Language Matters

Taking a closer look at the power of words and framing when it comes to bicycling issues.

Editorial: Signs of traffic culture on paths vs. roads

Posted on August 31st, 2011 at 11:13 am.

Sign on I-205 path-1

A common sign on multi-use
paths. Why don’t we use these
on other transportation facilities
that are narrow and have users
that need to use caution around
one another?
(Photos © J. Maus)

The other day I was riding out to Southeast Portland along the I-205 multi-use path and I came across a sign I’d seen many times before.

“Bicyclists” it read, in large, all-caps font across the top, “This is a multi-use path. Reduce speed. Watch for pedestrians.” (The exact same sign is also on the Eastbank Esplanade just south of the Hawthorne Bridge overpass.)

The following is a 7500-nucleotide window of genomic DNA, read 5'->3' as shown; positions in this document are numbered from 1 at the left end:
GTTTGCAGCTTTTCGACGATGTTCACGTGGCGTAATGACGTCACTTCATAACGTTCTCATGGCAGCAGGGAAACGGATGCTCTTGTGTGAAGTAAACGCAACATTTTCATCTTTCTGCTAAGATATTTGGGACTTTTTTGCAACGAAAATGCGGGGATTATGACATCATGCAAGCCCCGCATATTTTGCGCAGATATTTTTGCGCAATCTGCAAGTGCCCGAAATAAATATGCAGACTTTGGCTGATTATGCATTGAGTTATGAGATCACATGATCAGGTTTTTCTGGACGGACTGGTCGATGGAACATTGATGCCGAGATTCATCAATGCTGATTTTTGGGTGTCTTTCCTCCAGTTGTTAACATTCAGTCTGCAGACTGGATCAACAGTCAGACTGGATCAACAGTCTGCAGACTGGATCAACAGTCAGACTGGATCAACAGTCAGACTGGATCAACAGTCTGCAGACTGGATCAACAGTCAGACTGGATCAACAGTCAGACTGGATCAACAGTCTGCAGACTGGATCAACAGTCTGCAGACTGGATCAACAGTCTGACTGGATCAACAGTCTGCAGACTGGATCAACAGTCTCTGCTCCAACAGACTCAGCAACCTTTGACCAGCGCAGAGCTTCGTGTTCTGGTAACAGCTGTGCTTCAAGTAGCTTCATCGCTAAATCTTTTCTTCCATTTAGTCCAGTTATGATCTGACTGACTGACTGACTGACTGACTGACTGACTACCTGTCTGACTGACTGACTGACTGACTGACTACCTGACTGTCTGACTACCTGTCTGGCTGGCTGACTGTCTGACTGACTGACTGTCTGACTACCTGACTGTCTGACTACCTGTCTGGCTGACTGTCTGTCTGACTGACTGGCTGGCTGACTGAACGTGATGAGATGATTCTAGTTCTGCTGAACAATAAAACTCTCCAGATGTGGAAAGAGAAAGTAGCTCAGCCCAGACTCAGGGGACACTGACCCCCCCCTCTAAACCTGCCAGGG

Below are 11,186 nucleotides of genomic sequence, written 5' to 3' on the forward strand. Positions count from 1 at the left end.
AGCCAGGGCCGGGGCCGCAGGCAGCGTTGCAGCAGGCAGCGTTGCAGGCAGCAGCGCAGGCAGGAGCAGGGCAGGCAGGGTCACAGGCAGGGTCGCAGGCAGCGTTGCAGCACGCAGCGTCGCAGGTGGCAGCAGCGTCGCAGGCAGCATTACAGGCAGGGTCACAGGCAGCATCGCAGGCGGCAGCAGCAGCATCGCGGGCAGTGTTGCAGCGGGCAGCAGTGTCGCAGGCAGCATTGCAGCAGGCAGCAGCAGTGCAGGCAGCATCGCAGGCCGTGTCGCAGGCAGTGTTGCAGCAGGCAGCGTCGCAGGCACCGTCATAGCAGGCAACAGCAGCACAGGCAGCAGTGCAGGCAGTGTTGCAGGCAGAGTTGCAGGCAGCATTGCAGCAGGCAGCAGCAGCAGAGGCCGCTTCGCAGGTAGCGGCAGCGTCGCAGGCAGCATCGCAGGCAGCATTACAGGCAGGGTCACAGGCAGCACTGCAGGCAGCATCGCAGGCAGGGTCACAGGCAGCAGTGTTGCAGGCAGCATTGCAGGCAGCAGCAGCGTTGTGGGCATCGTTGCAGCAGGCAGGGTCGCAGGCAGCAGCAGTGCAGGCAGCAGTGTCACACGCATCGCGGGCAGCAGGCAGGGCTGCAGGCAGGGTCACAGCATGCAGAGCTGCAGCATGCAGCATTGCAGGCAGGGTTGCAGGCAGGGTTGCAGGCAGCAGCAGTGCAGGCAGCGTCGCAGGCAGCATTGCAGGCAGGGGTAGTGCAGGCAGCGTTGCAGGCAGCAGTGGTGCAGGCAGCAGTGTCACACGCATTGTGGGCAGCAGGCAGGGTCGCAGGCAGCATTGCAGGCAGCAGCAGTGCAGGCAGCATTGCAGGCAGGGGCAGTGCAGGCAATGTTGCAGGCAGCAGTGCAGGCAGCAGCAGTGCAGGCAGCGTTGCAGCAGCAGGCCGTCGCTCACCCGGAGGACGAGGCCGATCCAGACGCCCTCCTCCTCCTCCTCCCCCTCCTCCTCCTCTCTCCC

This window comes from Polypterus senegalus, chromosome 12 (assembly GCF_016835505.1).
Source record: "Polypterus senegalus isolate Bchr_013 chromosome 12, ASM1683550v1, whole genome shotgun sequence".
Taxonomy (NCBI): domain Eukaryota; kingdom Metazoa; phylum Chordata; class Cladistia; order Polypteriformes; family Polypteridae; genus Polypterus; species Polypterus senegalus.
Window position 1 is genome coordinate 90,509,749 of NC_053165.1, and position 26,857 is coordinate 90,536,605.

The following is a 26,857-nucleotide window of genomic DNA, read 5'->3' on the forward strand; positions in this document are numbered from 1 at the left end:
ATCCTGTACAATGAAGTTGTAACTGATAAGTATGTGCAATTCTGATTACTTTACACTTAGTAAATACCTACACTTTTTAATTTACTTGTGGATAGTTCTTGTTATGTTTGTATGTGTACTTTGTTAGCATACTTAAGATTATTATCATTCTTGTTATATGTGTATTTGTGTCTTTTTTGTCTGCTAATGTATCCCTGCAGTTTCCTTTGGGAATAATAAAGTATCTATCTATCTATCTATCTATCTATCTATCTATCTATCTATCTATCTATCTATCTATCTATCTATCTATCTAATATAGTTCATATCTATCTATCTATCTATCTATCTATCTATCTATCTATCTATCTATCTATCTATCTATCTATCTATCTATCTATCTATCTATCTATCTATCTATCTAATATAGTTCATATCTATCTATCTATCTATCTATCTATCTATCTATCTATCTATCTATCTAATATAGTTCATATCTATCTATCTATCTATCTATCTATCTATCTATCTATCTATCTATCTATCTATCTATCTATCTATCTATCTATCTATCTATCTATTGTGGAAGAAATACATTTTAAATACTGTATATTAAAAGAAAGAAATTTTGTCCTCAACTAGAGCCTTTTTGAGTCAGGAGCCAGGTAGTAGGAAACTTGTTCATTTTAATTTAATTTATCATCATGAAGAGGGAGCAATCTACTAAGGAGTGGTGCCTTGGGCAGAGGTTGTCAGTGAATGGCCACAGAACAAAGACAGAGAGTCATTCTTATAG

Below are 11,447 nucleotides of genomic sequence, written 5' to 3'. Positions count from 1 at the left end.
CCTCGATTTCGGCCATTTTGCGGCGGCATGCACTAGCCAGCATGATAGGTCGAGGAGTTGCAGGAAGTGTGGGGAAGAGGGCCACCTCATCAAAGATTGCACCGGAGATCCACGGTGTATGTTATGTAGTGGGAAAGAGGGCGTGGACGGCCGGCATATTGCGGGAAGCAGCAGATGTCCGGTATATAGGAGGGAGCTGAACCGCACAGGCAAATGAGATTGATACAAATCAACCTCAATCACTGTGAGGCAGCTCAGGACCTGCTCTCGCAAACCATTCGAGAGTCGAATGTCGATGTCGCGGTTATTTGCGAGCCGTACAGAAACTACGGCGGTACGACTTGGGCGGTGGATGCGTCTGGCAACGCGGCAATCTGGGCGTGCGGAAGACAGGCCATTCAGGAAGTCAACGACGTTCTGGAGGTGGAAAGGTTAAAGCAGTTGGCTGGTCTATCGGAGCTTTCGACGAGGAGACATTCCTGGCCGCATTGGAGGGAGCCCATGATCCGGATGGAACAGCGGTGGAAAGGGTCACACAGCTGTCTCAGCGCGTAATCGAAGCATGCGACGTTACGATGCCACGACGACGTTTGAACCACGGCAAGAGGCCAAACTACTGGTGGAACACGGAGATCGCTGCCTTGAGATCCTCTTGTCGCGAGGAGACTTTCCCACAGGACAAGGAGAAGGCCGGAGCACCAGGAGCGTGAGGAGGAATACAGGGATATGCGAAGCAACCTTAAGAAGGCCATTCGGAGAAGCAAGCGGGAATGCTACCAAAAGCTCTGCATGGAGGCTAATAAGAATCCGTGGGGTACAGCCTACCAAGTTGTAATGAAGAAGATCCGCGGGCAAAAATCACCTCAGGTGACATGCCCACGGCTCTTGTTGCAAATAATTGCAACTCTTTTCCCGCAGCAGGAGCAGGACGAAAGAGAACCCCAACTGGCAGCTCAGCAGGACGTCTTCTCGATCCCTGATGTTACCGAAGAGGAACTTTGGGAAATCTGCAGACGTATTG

I’ve shared thoughts about sharing paths with people on foot several times on this site in the past; but recent discussions about the safety and lack of space for bicycles and cars on rural roads put this sign into a new light. [Read more…]

Language Matters: PBOT on Sunday Parkways

Posted on May 24th, 2011 at 12:18 pm.

[Publisher’s note: As anyone who follows me on Twitter or who has read the comments and stories on this site closely over the years knows, I have a thing for language. In my opinion, the words we use have a very powerful role in shaping the narrative around transportation issues. I see examples of this impact almost every day. In Language Matters* (column originally called Language Police, but changed after some feedback in the comments), we’ll highlight communications from advocacy leaders, government agencies, and elected officials that offer examples of how transportation language is used — and misused.]

Sunday Parkways kicked off last weekend. To prep the media for the event, the Portland Bureau of Transportation (PBOT) sent out a press release. Here are the excerpts that caught my eye (emphasis mine): [Read more…]